Consolidated Fire takes as good as it gets from cities |

Consolidated Fire takes as good as it gets from cities

Soon to be no longer an employee of Nevada County Consolidated Fire Department, I feel the need to freely comment on some of the comments made by the NCCFD Board Chairman (in the Jan. 26 edition of The Union).

What I find interesting is that while trying to rile up the NCCFD tax constituents regarding subsidizing the two cities, the reality is they help us as much as we help them.

If NCCFD pulls its employees out of Grass Valley Fire Department Station 1 and Nevada City Station 54, NCCFD will have to staff their Station 87 with those same employees. There is no savings to the NCCFD or its tax constituents by doing this.

The GVFD staffs their Station 2 with 3/0 staffing. While they may have to drop it to 2/0 (like all of NCCFD) and move an employee over to Station 1, they could provide essential fire and medical services without the services of NCCFD.

(I)t is my recommendation that NCCFD stop using strong arm tactics and agree to a Joint Powers Agreement with the two cities …

What all of Greenhorn Road needs to understand is Nevada City’s Station 54 is the station that is dispatched to our area. If NCCFD pulls out of Station 54, we will have service coming from Station 86 on Banner Mountain. This will add 5-7 minutes to a life-saving response.

If at the same time the Station 86 area has a medical emergency (happens more often then you think), Station 84 would be responding, adding 5-7 minutes to a life-saving response.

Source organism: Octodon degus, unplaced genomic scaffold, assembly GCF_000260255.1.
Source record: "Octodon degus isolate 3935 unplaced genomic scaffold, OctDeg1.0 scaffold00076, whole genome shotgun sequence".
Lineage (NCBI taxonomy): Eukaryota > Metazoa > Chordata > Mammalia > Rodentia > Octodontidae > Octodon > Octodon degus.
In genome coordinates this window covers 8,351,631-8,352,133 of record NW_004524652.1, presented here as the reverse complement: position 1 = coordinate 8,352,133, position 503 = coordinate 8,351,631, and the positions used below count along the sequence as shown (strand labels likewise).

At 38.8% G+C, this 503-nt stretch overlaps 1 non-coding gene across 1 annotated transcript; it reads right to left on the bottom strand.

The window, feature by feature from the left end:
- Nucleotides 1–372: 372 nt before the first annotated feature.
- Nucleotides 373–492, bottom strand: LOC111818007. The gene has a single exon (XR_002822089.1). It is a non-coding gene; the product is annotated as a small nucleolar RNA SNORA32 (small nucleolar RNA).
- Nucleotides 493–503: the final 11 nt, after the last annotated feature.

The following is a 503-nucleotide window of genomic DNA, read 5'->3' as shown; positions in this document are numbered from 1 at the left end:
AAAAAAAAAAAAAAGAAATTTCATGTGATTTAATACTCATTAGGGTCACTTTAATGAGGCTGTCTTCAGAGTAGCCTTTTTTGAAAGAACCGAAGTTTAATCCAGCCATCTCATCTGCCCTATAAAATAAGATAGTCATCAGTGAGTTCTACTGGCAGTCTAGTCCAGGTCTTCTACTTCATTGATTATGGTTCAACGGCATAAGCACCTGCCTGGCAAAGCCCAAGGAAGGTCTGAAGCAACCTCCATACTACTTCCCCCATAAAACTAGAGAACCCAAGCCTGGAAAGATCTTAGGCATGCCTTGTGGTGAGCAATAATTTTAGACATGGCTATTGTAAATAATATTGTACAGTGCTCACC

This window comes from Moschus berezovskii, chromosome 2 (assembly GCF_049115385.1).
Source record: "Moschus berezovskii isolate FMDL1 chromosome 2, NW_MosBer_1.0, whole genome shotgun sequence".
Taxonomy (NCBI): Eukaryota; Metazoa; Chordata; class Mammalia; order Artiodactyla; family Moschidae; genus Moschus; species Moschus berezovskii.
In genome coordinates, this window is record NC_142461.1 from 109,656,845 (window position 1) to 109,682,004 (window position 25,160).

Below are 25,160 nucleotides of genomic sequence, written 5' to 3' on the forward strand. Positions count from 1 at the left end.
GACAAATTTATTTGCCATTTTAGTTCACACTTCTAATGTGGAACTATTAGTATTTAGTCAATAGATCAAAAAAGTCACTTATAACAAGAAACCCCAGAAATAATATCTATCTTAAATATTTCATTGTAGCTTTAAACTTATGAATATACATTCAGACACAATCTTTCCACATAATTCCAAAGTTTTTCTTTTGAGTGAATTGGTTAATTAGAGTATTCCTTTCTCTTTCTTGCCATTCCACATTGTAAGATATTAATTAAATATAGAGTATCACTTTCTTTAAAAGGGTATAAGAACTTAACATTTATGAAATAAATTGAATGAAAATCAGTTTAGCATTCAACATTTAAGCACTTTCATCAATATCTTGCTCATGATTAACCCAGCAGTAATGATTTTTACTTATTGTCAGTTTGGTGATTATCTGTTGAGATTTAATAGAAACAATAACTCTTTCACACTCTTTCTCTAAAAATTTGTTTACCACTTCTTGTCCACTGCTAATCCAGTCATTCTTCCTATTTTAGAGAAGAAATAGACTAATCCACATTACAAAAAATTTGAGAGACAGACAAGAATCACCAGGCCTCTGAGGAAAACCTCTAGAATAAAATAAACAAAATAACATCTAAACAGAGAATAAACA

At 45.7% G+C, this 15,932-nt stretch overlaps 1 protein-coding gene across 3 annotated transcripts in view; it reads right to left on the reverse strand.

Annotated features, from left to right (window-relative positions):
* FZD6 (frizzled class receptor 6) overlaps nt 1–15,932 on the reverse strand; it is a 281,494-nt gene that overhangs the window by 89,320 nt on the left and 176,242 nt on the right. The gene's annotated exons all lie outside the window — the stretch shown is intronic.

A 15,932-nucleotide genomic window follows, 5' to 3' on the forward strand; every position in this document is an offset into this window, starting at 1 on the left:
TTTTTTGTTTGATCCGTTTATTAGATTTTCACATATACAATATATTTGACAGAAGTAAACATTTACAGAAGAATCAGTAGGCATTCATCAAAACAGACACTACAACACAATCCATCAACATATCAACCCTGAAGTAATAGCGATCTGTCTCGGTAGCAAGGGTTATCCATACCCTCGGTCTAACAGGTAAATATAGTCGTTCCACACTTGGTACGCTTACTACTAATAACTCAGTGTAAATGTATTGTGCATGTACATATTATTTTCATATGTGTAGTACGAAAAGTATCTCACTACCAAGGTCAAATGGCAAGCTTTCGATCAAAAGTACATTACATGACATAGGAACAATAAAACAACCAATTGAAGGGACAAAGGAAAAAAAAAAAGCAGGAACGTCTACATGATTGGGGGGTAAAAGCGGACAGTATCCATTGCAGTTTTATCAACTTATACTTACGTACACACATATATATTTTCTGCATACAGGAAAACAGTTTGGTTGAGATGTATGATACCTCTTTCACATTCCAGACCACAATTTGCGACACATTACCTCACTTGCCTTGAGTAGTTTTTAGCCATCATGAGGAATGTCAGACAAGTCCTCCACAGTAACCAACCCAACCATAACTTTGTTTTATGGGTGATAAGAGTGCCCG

Who is left to cover the Station 84 area? This is not a good thing for the tax constituents of NCCFD.

Since a structure fire is required to have 12-15 firefighters, NCCFD will also be calling for mutual aid. NCCFD does not have the ability to down-staff all its stations for that many firefighters. If NCCFD pulls out of the two cities, they will have on any given day 10 firefighters on duty spread out over five stations. Do the math.

The cities would like a Joint Power Agreement and NCCFD wants a Joint Powers Authority. The NCCFD Chairman stated “A JPA is not acceptable.”

Why is it not acceptable? Is it the word “agreement” rather than “authority” that is at the heart of the matter?

A joint powers agreement (JPA) is a formal, legal agreement between two or more public agencies that share a common power and want to jointly implement programs, build facilities or deliver services.

Officials from those public agencies formally approve a cooperative arrangement. With a joint powers agreement, a member agency agrees to be responsible for delivering a service on behalf of the other member agencies.

A joint powers agency or joint powers authority (JPA) is a new, separate government organization created by the member agencies, but is legally independent from them. Like a joint powers agreement (in which one agency administers the terms of the agreement), a joint powers agency shares powers common to the member agencies, and those powers are outlined in the joint powers agreement.

I highly suggest you read “Governments Working Together, A Citizen’s Guide to Joint Powers Agreements”.

Having been intimately involved in the inner working of NCCFD over the past eight years and an additional four years prior to that with 49ER FPD, it is my recommendation that NCCFD stop using strong arm tactics and agree to a Joint Powers Agreement with the two cities as that would be for the good of all tax constituents of the two cities and NCCFD.

Lisa LaBarbera lives in Grass Valley.

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